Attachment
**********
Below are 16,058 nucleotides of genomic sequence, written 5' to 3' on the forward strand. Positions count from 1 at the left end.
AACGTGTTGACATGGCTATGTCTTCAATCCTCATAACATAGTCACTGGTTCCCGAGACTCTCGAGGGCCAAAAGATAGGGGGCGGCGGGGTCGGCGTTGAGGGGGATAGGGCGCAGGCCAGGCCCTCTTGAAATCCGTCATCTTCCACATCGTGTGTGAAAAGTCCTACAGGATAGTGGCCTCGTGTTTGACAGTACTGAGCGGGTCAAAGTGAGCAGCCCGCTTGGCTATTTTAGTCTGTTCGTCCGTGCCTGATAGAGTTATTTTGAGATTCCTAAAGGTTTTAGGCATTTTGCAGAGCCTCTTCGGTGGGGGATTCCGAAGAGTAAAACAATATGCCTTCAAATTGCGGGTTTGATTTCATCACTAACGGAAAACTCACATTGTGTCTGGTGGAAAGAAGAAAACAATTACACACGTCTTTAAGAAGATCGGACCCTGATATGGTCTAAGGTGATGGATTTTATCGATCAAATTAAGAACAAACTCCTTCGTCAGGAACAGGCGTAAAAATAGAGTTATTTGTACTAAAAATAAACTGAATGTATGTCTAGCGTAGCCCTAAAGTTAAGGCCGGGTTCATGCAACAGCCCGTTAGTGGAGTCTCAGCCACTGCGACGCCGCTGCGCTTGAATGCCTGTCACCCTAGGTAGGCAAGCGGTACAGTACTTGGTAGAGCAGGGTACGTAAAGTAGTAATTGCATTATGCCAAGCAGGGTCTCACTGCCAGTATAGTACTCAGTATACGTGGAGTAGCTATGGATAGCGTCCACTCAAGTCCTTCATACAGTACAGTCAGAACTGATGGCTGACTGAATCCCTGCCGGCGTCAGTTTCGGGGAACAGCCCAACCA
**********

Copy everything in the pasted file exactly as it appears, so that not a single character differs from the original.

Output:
Below are 16,058 nucleotides of genomic sequence, written 5' to 3' on the forward strand. Positions count from 1 at the left end.
AACGTGTTGACATGGCTATGTCTTCAATCCTCATAACATAGTCACTGGTTCCCGAGACTCTCGAGGGCCAAAAGATAGGGGGCGGCGGGGTCGGCGTTGAGGGGGATAGGGCGCAGGCCAGGCCCTCTTGAAATCCGTCATCTTCCACATCGTGTGTGAAAAGTCCTACAGGATAGTGGCCTCGTGTTTGACAGTACTGAGCGGGTCAAAGTGAGCAGCCCGCTTGGCTATTTTAGTCTGTTCGTCCGTGCCTGATAGAGTTATTTTGAGATTCCTAAAGGTTTTAGGCATTTTGCAGAGCCTCTTCGGTGGGGGATTCCGAAGAGTAAAACAATATGCCTTCAAATTGCGGGTTTGATTTCATCACTAACGGAAAACTCACATTGTGTCTGGTGGAAAGAAGAAAACAATTACACACGTCTTTAAGAAGATCGGACCCTGATATGGTCTAAGGTGATGGATTTTATCGATCAAATTAAGAACAAACTCCTTCGTCAGGAACAGGCGTAAAAATAGAGTTATTTGTACTAAAAATAAACTGAATGTATGTCTAGCGTAGCCCTAAAGTTAAGGCCGGGTTCATGCAACAGCCCGTTAGTGGAGTCTCAGCCACTGCGACGCCGCTGCGCTTGAATGCCTGTCACCCTAGGTAGGCAAGCGGTACAGTACTTGGTAGAGCAGGGTACGTAAAGTAGTAATTGCATTATGCCAAGCAGGGTCTCACTGCCAGTATAGTACTCAGTATACGTGGAGTAGCTATGGATAGCGTCCACTCAAGTCCTTCATACAGTACAGTCAGAACTGATGGCTGACTGAATCCCTGCCGGCGTCAGTTTCGGGGAACAGCCCAACCA